Discover the cosmos! Each day a different image or photograph of our fascinating universe is featured, along with a brief explanation written by a professional astronomer.
2004 April 27
Explanation: Comet Bradfield has become quite a sight just before sunrise -- for those with binoculars or cameras. Although fading noticeably each day, a sky chart, a northern location, and some persistence will allow curious sky gazers to locate the cosmic snowball and its spectacular tail. One might call Bradfield a "camera" comet as its extended tail is too long for most telescopes but caught nicely by normal cameras capable of long exposures and set to rotate with the sky. Pictured above just yesterday, Comet C/2004 F4 (Bradfield) was caught as it rose on successive three-minute exposures above the Rocky Mountains near Yampa, Colorado, USA. Visible on the upper left as a bright fuzzy smudge is the Andromeda Galaxy (M31), far in the distance. Comet Bradfield was discovered only last month and was briefly visible to the unaided eye. It was imaged in spectacular fashion by the SOHO spacecraft as it rounded the Sun early last week.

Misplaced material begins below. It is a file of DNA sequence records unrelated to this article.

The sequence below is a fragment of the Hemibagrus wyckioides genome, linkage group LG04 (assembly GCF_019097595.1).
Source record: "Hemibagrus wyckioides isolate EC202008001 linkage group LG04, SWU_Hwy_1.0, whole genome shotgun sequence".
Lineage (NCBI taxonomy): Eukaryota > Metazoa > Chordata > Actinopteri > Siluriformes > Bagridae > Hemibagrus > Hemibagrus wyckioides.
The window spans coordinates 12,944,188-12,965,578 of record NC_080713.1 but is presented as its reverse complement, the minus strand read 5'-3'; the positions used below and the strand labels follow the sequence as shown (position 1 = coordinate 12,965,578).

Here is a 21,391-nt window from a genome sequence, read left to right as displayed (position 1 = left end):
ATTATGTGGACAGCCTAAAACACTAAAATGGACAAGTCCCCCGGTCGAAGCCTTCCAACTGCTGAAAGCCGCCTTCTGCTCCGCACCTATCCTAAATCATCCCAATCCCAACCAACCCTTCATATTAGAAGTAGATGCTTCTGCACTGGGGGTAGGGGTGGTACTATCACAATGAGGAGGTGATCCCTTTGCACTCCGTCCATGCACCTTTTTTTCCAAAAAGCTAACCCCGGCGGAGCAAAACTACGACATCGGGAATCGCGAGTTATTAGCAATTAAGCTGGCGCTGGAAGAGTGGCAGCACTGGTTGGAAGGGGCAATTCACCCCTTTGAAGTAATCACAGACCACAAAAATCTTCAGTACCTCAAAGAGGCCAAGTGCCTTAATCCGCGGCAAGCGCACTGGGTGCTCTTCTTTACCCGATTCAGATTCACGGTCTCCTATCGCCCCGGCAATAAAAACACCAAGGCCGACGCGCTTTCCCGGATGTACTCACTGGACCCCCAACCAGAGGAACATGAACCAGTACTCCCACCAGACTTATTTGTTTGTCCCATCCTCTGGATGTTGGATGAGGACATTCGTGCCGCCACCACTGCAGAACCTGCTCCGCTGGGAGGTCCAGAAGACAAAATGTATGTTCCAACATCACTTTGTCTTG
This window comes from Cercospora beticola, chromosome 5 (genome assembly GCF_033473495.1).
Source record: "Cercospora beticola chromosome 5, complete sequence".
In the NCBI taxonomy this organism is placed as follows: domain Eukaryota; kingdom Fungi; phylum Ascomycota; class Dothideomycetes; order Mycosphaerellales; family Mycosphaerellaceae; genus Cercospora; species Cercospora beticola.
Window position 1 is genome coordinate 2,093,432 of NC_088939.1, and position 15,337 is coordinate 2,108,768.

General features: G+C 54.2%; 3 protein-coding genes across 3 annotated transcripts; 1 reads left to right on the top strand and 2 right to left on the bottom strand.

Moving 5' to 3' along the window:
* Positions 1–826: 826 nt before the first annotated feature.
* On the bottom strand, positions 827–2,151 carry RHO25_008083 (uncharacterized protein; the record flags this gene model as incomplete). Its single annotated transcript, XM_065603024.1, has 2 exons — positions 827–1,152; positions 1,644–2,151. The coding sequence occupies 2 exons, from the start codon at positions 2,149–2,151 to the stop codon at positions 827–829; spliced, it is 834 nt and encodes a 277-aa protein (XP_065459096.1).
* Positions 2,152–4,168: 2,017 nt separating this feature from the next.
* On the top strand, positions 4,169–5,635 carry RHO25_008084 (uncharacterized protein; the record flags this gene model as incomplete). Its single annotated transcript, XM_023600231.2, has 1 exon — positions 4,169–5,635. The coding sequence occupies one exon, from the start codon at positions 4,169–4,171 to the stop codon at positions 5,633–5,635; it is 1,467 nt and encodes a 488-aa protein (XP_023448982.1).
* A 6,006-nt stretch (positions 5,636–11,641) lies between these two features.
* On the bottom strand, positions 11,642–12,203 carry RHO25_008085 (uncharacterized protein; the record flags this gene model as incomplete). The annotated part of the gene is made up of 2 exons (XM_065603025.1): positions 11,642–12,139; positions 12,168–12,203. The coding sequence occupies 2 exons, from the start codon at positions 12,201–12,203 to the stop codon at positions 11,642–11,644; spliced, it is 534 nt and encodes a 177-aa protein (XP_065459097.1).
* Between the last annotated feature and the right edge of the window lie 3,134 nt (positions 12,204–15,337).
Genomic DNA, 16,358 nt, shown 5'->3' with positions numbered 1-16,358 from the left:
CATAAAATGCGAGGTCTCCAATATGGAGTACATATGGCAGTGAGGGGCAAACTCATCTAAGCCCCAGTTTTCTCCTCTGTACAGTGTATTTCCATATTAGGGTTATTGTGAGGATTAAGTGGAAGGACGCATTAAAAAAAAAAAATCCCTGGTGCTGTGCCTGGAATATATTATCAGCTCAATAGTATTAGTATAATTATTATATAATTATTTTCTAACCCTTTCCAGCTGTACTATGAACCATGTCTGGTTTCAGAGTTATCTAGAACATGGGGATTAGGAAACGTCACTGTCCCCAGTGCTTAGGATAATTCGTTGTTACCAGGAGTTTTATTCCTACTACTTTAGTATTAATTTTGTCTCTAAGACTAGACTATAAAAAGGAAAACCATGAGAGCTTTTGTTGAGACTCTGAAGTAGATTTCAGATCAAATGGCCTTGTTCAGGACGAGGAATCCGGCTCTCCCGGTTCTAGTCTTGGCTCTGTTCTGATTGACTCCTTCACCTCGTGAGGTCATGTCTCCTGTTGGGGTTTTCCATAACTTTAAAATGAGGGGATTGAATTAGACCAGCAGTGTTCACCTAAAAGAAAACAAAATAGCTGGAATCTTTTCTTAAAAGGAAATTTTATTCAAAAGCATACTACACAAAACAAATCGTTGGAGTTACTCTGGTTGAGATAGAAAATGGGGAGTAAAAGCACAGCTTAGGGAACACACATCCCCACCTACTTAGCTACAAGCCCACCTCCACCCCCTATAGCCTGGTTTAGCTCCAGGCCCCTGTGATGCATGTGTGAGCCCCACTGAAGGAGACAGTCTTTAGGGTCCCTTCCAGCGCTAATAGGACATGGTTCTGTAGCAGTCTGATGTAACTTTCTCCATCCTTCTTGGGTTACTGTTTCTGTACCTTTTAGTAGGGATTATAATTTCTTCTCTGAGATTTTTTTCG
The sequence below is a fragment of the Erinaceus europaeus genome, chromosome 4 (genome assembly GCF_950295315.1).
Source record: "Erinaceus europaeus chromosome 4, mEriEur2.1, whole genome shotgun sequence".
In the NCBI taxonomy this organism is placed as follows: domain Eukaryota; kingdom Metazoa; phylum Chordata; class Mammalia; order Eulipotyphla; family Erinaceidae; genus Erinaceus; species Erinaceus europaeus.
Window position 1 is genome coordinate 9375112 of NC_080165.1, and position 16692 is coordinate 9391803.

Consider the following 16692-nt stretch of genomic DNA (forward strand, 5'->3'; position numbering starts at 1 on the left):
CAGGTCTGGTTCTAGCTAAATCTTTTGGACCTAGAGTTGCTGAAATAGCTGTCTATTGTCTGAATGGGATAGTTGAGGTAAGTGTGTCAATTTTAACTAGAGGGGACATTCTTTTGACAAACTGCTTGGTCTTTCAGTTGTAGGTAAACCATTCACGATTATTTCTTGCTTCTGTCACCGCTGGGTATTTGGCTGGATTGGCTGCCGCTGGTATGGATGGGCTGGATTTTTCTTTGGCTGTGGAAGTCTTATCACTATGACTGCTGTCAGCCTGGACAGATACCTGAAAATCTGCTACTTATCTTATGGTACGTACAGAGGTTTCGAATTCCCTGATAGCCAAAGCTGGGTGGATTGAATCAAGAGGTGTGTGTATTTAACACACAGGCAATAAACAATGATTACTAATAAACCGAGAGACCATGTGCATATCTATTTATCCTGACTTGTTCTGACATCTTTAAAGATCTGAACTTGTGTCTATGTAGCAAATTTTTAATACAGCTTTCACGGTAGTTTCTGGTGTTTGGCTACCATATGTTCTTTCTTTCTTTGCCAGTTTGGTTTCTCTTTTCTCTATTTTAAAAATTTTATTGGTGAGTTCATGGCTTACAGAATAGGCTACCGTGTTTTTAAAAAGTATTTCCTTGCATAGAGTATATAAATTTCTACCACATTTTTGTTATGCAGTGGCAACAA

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NASA Official: Jay Norris. Specific rights apply.
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& Michigan Tech. U.